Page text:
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Benefits burden

Amid graduate-student protests over skyrocketing health-care costs, the University has decided to adopt a committee’s recommendation that Chicago continue to contract with the Boston-based Chickering Group for its student insurance. The Provost’s Office, meanwhile, is exploring ways to lessen the plan’s financial burden on students.

In March the Student Health Insurance Review Committee (SHIRC), composed of 12 University administrators, physicians, and students, held a series of town-hall meetings on the 2004–05 proposal. Packed between tables and chairs in the Reynolds Club South Lounge at the first gathering, the crowd of about 50 listened as SHIRC Chair Sarah Van Orman, assistant professor of clinical medicine and pediatrics, painted a bleak picture.

IMAGE:  State of emergency: Graduate students complain that health-care costs are too high.
Photo by Dan Dry
State of emergency: Graduate students complain that health-care costs are too high.

The 4,500 graduate students and 500 dependents using campus insurance, Van Orman said, would see rates rise approximately 11 percent next year (this year’s basic plan cost students $1,491, dependents $2,664)—and that was if the University stuck with Chickering, which offered the lowest premium of the bidding companies.

Chicago requires all students to carry medical insurance either by enrolling in the campus plan or completing a waiver certifying comparable coverage. They also must pay a $132 quarterly “student health and wellness fee” (increasing to $146 next year) for primary care at the Student Care and Student Counseling and Resource centers.

After SHIRC reviewed six vendor proposals for next year’s campus plan, three finalists made presentations in January. Despite past student complaints about its customer service, Chickering received the committee’s recommendation for a one-year contract by offering the best price, imposing a limit on any 2005–06 increase if the contract were extended, setting performance guarantees with financial penalties, and continuing pilot programs, such as one this year that added a gynecologist to the Student Care Center.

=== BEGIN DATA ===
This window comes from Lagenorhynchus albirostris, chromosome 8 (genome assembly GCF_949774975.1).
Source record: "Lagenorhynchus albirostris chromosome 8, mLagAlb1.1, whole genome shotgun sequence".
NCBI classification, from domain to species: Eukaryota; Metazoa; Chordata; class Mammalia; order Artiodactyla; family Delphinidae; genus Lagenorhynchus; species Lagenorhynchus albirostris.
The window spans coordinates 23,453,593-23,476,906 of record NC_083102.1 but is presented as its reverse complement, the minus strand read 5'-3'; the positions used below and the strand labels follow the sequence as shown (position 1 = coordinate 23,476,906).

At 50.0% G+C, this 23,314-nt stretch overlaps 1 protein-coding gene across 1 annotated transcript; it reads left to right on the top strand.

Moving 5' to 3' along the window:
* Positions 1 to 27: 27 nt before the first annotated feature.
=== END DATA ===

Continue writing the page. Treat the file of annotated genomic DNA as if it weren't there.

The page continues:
In February SHIRC forwarded its recommendation to Vice President and Dean of Students Stephen Klass. “Our goals,” Klass said, “are to balance containment of annual increases as much as possible while not allowing the benefit level to erode.” The final decision to keep Chickering was made in late March, though exact rates hadn’t yet been decided. [See the rates announcement (.pdf), released in early April.— Ed.] The committee was weighing some changes to the plan, including removing a $5,000 cap on outpatient surgery.

The cap is of particular interest to graduate students, who learned at the March meeting that 46 of their peers were financially strapped last year when the cost of surgeries—for common procedures including knee repairs—exceeded Chickering’s limit. One student was left with a $22,000 bill, according to Van Orman, who also directs the Student Care Center. Acknowledging that such expenses are too steep, she said, “We are committed to doing whatever we can to control costs.”

Last fall Chicago’s Save Our Student Health Insurance (SOSHI) formed to pursue alternative solutions, including asking the University’s help paying for the campus plan. “Given the crisis in health care, we felt [the plan’s cost] wasn’t sustainable,” said Gabriella Coleman, one of the group’s co-organizers. “Universities in the same class [as Chicago] were moving toward partial subsidies or full coverage for all grad students.” For example, Coleman said, New York University, Columbia University, University of Michigan, and Massachusetts Institute for Technology have partly or fully assumed the expense.

Although Chicago’s biological and physical sciences divisions foot the benefits bills for their charges, the majority of the University’s graduate and professional-school students must cover their own costs. “While we don’t carve out health insurance as a separate element of graduate-student support, the University has taken concrete steps to increase [funding] for our graduate students,” Klass said, noting that overall financial support for students in the Humanities, Social Sciences, and Divinity School has risen 60 percent in the past five years. “How we might think about providing additional assistance to students to address the sharp annual increases in insurance premiums is a matter under analysis.”

Such assistance might determine where prospective students opt to study, SOSHI’s leaders say. “If I were a prospective student and I had [a] $15,000 [stipend here] and $15,000 somewhere else,” but had to pay $2,000 with steep yearly increases for Chicago health insurance, U of C would be out of the running, said Coleman, a seventh-year anthropology doctoral student who entered Chicago when benefits were less expensive. “We want the University to acknowledge there’s a problem and [show] a willingness to look for a solution.”

For their part, Chicago administrators confront the issue regularly, Klass said. “These skyrocketing costs are burdening every one of us at the University,” he noted. “[W]e certainly recognize the additional burden that is placed on students whose fellowships and other forms of aid and income remain relatively flat while insurance costs have risen sharply.” In early spring Provost Richard Saller and other administrators planned to meet with SOSHI’s leaders to continue searching for a solution.—M.L.


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